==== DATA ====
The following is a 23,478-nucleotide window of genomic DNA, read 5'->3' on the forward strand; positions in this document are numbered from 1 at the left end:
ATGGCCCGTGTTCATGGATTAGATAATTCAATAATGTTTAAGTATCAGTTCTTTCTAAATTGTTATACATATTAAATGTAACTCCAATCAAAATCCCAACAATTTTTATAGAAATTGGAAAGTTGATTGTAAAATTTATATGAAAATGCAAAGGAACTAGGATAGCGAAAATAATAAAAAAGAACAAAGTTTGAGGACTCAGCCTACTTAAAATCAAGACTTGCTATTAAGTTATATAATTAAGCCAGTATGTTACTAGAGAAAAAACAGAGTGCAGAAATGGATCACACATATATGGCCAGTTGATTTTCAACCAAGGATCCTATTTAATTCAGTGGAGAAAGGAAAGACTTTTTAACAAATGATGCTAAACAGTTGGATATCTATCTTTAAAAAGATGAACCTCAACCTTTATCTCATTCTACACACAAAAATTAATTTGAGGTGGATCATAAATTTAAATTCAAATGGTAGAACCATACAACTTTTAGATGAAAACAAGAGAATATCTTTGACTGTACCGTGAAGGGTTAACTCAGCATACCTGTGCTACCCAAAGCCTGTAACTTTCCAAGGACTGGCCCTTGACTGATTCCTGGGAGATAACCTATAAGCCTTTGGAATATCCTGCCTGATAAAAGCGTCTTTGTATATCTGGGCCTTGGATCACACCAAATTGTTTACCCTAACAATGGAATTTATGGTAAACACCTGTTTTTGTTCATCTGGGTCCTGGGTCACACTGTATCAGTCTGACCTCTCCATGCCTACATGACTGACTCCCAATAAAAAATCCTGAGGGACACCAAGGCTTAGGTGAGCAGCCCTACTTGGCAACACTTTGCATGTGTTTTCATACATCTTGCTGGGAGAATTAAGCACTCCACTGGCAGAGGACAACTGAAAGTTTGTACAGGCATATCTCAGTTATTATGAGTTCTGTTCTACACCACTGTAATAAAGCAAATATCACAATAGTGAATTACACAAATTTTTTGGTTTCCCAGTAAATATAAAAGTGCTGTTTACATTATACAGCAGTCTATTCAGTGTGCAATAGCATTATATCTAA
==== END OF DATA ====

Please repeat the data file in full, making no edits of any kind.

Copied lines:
The following is a 23,478-nucleotide window of genomic DNA, read 5'->3' on the forward strand; positions in this document are numbered from 1 at the left end:
ATGGCCCGTGTTCATGGATTAGATAATTCAATAATGTTTAAGTATCAGTTCTTTCTAAATTGTTATACATATTAAATGTAACTCCAATCAAAATCCCAACAATTTTTATAGAAATTGGAAAGTTGATTGTAAAATTTATATGAAAATGCAAAGGAACTAGGATAGCGAAAATAATAAAAAAGAACAAAGTTTGAGGACTCAGCCTACTTAAAATCAAGACTTGCTATTAAGTTATATAATTAAGCCAGTATGTTACTAGAGAAAAAACAGAGTGCAGAAATGGATCACACATATATGGCCAGTTGATTTTCAACCAAGGATCCTATTTAATTCAGTGGAGAAAGGAAAGACTTTTTAACAAATGATGCTAAACAGTTGGATATCTATCTTTAAAAAGATGAACCTCAACCTTTATCTCATTCTACACACAAAAATTAATTTGAGGTGGATCATAAATTTAAATTCAAATGGTAGAACCATACAACTTTTAGATGAAAACAAGAGAATATCTTTGACTGTACCGTGAAGGGTTAACTCAGCATACCTGTGCTACCCAAAGCCTGTAACTTTCCAAGGACTGGCCCTTGACTGATTCCTGGGAGATAACCTATAAGCCTTTGGAATATCCTGCCTGATAAAAGCGTCTTTGTATATCTGGGCCTTGGATCACACCAAATTGTTTACCCTAACAATGGAATTTATGGTAAACACCTGTTTTTGTTCATCTGGGTCCTGGGTCACACTGTATCAGTCTGACCTCTCCATGCCTACATGACTGACTCCCAATAAAAAATCCTGAGGGACACCAAGGCTTAGGTGAGCAGCCCTACTTGGCAACACTTTGCATGTGTTTTCATACATCTTGCTGGGAGAATTAAGCACTCCACTGGCAGAGGACAACTGAAAGTTTGTACAGGCATATCTCAGTTATTATGAGTTCTGTTCTACACCACTGTAATAAAGCAAATATCACAATAGTGAATTACACAAATTTTTTGGTTTCCCAGTAAATATAAAAGTGCTGTTTACATTATACAGCAGTCTATTCAGTGTGCAATAGCATTATATCTAA